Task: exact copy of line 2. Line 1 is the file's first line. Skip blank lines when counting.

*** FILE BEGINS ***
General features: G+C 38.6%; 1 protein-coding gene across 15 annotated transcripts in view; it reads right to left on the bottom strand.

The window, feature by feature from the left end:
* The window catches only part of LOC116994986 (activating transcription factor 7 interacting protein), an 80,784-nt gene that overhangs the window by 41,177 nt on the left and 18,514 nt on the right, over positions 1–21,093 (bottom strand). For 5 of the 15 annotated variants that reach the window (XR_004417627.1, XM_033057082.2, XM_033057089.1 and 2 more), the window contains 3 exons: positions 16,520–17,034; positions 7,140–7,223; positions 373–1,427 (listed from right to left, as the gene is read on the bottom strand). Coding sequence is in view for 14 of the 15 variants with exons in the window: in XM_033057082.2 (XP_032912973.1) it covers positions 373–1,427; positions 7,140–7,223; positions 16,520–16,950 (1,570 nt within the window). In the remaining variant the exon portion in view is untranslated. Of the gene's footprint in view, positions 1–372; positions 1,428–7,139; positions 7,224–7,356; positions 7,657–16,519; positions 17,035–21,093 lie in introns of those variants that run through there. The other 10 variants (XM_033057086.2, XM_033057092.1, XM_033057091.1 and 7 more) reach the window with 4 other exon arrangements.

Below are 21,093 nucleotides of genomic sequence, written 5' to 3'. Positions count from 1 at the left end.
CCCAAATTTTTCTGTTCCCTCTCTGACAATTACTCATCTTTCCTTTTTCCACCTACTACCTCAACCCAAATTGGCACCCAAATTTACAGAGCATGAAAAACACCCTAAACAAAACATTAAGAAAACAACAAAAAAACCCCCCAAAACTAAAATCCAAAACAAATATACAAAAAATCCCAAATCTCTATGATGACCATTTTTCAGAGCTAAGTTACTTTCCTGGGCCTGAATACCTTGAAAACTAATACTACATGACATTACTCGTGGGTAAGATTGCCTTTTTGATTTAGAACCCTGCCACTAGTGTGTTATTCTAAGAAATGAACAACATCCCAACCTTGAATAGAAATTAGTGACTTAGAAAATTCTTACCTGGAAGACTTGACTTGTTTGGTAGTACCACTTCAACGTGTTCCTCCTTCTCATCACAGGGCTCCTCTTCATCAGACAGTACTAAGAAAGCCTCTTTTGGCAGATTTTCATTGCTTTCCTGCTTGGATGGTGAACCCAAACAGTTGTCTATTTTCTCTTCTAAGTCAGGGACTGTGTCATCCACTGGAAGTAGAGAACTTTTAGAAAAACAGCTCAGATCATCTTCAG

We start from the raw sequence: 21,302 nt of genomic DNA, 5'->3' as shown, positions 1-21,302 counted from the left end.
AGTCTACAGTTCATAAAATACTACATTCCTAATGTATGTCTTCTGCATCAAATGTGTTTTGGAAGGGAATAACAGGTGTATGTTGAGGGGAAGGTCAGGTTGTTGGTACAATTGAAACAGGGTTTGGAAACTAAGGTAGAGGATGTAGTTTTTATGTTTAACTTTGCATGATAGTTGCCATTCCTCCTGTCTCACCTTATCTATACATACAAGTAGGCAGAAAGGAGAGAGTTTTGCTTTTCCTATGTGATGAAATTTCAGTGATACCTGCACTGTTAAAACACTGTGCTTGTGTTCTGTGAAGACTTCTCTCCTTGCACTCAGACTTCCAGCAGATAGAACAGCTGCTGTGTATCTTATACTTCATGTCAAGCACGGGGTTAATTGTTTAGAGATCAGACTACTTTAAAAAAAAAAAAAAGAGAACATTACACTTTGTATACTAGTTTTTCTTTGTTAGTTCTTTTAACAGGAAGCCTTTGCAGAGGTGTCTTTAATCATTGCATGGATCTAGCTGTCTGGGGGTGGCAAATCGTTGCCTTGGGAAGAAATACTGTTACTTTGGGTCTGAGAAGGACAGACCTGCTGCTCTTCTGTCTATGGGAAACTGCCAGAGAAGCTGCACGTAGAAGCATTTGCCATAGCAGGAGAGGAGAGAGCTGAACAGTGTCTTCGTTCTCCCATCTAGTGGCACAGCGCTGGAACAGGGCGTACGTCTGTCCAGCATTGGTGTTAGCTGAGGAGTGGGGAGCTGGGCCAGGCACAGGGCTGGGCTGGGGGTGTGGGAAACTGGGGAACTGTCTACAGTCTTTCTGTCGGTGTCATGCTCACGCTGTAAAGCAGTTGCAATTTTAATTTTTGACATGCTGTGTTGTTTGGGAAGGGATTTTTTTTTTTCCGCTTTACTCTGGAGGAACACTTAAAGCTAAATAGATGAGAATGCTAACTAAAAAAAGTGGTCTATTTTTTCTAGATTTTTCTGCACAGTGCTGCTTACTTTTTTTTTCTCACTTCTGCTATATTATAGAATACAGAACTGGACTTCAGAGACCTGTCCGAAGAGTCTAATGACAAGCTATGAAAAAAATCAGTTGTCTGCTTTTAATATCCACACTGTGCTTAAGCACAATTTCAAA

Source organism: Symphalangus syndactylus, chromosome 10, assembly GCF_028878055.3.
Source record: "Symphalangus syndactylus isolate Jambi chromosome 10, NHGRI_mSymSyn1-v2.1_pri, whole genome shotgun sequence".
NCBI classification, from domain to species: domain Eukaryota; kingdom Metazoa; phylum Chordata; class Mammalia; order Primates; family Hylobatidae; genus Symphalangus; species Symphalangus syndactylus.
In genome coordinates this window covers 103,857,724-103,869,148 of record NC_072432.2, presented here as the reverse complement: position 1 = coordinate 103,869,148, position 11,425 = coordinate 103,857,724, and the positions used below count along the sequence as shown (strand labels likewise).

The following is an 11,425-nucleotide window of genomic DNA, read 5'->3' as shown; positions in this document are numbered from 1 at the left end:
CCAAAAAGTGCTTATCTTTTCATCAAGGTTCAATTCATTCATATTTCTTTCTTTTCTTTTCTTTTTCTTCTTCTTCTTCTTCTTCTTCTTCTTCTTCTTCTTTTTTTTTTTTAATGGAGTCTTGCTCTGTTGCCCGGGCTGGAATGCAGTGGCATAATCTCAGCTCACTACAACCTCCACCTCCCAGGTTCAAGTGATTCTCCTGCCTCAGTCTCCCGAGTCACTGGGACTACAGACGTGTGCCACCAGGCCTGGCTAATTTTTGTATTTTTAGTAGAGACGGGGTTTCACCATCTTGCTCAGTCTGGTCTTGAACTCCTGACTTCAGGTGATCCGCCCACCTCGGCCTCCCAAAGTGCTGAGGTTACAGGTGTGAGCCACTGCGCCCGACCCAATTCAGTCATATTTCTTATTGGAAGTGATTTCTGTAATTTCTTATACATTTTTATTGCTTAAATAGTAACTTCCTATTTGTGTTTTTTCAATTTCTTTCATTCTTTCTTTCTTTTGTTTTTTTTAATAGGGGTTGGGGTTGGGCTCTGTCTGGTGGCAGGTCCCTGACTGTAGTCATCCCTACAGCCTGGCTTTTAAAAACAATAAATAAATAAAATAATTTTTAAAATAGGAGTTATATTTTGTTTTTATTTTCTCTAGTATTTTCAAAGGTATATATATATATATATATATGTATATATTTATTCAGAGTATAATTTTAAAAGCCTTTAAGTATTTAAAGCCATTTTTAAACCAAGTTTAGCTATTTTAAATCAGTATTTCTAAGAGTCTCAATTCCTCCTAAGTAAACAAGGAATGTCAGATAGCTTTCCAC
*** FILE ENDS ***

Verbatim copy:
The window, feature by feature from the left end: